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Swearin’ operates and shines like a well-oiled, pragmatic machine. Their complimentary personalities, solid work-ethic, and similar backgrounds in DIY punk, have helped them thrive. Formed in 2011 in Brooklyn, Allison Crutchfield (guitar) and Kyle Gilbride (guitar) had been making demos for nearly a year before inviting Keith Spencer (bass) into the equation. The trio eventually added longtime friend and Philadelphia resident Jeff Bolt on drums, releasing their demo EP, What a Dump, shortly thereafter.

The demo received instant praise from Brooklyn’s indie punk scene and beyond. It combined the sounds of Gilbride and Crutchfield’s prior bands (Big Soda and P.S. Eliot, respectively) while stretching into new territories of fuzzed guitars and compounded song structures.

In 2012, Swearin’ released their debut self-titled LP on Salinas Records. On that album their dynamic and sound fully started to emerge and flourish and they received much critical acclaim, including a 7.8 from Pitchfork who said “it’s the kind of record that reminds you of why you were drawn to indie rock in the first place”, and Stereogum who described it as “compact, tightly constructed, smart, explosive, and very catchy.” The album caught the ear of all at Wichita Recordings in London who will give the record it’s first official release outside of North America in October.

During July and August 2013, Swearin’ holed up in Hazel House in their new hometown of Philadelphia and, with Kyle once again at the controls, they set about recording their sophomore album. That record has been christened Surfing Strange and it sees the band build upon the foundations laid with their debut to create a record with a more rich and varied sound. Hot on the heels of the European release of the debut, Surfing Strange will be released by Wichita Recordings (outside of North America) in November.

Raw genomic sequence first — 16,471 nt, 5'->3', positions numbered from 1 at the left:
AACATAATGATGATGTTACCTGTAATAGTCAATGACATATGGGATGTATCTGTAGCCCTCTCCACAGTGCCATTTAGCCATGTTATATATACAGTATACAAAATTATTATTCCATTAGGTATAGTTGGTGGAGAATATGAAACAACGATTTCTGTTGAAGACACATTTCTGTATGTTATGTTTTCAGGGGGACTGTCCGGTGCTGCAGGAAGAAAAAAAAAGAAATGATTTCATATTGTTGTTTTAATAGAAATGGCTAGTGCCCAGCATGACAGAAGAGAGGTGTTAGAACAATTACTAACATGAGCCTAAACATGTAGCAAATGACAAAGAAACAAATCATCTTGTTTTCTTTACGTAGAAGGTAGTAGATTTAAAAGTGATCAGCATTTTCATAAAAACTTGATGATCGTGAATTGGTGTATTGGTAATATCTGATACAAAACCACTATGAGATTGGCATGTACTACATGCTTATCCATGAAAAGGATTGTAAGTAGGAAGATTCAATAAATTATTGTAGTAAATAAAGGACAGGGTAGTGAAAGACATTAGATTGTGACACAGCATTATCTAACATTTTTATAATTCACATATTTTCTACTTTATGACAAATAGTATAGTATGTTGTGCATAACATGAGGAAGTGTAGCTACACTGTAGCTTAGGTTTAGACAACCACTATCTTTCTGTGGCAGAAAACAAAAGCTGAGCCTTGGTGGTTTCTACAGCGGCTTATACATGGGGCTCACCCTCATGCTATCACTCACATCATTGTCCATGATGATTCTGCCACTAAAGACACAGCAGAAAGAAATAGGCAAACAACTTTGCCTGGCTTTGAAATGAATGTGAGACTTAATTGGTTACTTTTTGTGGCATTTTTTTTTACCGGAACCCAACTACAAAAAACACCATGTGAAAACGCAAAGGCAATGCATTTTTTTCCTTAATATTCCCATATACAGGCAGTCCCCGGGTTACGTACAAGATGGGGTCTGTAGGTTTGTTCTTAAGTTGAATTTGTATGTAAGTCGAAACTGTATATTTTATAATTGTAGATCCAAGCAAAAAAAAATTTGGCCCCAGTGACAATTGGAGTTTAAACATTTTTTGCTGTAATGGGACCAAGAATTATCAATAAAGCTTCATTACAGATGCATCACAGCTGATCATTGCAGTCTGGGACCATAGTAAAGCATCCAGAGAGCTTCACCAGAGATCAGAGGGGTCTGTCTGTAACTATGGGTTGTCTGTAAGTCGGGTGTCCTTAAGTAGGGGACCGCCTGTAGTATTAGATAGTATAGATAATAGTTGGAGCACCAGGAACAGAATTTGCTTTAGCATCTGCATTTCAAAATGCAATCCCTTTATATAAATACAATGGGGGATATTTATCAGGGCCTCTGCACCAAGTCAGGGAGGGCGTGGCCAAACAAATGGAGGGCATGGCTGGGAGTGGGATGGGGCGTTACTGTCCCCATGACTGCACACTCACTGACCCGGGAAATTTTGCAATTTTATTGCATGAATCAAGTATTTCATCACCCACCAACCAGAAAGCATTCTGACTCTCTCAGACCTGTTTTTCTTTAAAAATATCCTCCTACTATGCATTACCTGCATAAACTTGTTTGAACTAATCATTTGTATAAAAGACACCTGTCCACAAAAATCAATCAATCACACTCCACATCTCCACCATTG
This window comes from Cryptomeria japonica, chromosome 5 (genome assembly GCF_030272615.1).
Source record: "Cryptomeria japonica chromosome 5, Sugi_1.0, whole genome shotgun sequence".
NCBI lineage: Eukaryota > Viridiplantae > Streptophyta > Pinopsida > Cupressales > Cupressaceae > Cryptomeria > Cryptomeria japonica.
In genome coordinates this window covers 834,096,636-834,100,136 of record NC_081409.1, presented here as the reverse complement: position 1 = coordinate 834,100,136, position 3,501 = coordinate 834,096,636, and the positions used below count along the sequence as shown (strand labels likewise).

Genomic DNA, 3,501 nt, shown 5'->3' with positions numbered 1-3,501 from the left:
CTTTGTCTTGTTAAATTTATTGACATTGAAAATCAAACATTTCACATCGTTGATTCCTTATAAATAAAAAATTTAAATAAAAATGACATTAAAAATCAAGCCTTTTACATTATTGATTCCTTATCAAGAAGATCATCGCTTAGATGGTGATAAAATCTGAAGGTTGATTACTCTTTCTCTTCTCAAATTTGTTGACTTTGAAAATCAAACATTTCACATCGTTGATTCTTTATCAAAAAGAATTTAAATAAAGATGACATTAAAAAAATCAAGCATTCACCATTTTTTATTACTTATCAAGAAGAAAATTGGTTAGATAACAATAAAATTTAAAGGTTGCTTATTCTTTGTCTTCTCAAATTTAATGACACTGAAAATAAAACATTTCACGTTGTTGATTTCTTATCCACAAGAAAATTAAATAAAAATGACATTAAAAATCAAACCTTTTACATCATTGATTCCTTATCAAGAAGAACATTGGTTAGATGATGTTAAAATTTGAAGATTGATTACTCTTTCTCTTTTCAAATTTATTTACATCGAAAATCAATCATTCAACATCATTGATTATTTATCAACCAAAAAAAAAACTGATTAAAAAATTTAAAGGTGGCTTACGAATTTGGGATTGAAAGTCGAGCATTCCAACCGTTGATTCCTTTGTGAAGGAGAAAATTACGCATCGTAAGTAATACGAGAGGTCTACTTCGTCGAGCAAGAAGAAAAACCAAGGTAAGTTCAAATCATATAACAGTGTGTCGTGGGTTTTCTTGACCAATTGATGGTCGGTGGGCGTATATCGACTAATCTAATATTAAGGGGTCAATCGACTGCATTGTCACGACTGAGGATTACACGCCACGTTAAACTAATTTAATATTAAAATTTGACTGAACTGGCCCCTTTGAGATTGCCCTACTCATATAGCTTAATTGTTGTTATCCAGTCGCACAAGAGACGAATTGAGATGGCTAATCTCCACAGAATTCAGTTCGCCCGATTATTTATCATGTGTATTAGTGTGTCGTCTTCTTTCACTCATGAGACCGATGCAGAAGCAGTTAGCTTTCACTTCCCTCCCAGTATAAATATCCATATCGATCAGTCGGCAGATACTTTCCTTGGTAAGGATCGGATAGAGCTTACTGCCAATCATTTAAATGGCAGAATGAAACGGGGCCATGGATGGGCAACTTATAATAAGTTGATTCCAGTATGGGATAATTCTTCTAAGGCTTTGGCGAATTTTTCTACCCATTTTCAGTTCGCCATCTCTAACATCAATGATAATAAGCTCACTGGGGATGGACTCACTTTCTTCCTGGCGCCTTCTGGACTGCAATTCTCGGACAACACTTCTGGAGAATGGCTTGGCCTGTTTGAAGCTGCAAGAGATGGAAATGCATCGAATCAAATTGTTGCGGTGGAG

On Surfing Strange the band often slows things down to a grungier, Breeders-like pace (“Parts of Speech”, “Watered Down”) and include more stripped-down moments (“Melanoma”, “Loretta’s Flowers”.) One song (“Mermaid”) includes spoken word from an original piece of writing by Keith, whilst on “Glare of the Sun” they introduce keys for the first time, as the song slides from part to part in a style that recalls Olivia Tremor Control  (or even The Beatles?!)

It’s a generally moodier record than its predecessor but the indie-rock growl and energy that propelled their debut are never far away, with songs like “Unwanted Place”, “Young” and first single, “Dust In The Gold Sack” guaranteed to keep fans of that sound grinning from ear to ear.